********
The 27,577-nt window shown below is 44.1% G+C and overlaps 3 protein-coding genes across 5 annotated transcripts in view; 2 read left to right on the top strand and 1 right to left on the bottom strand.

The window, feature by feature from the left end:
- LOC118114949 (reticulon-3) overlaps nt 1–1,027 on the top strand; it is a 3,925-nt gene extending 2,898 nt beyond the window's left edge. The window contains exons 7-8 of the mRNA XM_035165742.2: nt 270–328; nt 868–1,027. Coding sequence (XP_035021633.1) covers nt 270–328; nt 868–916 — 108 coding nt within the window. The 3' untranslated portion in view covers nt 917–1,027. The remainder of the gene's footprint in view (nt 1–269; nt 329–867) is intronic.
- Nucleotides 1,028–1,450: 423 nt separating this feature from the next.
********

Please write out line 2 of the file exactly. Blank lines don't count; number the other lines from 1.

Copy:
The window, feature by feature from the left end: